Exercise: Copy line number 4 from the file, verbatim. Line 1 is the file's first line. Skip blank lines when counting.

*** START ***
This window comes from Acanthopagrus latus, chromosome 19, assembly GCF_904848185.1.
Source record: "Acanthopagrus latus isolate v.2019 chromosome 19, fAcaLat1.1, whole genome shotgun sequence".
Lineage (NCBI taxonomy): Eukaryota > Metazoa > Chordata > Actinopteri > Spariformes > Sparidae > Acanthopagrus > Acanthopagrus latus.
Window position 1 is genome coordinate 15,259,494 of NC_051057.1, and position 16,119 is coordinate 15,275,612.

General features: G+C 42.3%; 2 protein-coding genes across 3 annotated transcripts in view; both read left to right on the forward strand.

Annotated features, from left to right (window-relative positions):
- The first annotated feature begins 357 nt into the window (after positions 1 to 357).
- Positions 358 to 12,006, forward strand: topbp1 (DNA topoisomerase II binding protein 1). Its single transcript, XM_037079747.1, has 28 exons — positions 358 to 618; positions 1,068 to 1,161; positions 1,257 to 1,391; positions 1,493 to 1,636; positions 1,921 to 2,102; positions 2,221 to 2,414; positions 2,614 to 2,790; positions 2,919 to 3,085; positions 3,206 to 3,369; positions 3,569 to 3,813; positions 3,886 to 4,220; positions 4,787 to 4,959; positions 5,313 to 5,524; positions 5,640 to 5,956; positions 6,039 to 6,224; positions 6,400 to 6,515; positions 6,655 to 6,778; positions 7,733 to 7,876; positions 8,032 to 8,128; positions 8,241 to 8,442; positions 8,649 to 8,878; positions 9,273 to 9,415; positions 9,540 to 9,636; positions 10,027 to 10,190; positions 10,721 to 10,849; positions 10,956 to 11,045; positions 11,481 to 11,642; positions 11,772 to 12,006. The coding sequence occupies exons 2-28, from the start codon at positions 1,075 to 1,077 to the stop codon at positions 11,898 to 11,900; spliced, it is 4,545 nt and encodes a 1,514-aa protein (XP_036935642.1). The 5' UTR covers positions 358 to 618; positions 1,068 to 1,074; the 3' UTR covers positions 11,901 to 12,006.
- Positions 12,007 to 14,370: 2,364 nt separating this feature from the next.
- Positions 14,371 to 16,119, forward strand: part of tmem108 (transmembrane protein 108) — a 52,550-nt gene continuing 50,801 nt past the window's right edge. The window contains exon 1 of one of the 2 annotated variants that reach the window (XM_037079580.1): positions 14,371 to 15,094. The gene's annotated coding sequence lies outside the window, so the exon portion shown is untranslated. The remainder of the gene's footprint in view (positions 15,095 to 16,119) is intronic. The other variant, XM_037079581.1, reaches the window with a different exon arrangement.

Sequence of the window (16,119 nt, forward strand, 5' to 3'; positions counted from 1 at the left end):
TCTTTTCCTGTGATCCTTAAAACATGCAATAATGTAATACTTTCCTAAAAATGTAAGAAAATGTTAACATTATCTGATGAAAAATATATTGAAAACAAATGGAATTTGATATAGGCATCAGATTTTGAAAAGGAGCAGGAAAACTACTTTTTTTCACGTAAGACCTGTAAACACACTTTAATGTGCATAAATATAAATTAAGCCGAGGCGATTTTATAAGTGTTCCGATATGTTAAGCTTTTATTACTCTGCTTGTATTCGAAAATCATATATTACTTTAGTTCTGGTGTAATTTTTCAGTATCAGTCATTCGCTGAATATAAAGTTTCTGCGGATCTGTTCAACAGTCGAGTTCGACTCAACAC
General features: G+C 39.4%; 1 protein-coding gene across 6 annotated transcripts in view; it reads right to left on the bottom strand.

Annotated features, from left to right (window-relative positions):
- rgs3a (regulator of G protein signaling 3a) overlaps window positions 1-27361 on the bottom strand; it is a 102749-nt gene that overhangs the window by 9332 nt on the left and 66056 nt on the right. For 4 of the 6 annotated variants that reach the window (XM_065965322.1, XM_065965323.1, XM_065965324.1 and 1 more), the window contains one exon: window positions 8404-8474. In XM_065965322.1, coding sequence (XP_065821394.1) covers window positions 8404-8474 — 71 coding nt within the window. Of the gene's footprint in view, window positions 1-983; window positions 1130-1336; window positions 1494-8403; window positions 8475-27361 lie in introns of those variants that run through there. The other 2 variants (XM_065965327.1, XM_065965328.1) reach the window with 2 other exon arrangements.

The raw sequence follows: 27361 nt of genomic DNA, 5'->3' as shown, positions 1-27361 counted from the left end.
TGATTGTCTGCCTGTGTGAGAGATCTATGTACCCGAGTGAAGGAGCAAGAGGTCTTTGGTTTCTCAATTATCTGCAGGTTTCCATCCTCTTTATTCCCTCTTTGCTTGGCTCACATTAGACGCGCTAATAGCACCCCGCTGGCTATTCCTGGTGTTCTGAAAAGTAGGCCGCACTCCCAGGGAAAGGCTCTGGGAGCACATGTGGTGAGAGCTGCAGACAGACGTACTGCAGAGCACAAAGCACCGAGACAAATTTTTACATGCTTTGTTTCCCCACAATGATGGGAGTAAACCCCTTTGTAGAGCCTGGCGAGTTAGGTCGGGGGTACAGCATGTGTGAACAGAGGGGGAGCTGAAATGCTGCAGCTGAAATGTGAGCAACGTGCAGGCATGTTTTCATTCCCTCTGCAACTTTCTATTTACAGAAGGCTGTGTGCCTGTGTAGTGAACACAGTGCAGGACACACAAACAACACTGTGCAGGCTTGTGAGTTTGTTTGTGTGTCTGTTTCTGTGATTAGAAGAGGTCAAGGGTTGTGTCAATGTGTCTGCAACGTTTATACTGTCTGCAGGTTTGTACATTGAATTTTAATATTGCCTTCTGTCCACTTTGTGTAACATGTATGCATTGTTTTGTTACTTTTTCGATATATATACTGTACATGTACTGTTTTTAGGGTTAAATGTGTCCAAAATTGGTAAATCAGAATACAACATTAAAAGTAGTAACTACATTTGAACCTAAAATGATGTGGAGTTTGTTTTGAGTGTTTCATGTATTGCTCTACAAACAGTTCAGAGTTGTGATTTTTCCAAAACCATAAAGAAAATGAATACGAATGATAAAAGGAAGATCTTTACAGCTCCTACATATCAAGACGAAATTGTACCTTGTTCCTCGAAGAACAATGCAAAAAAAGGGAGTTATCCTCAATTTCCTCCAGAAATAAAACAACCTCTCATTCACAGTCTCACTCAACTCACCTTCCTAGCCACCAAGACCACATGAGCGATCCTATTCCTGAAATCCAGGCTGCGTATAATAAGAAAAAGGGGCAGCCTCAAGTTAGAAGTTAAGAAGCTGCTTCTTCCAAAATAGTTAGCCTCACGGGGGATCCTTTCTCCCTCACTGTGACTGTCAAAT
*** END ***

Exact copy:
Window position 1 is genome coordinate 15,259,494 of NC_051057.1, and position 16,119 is coordinate 15,275,612.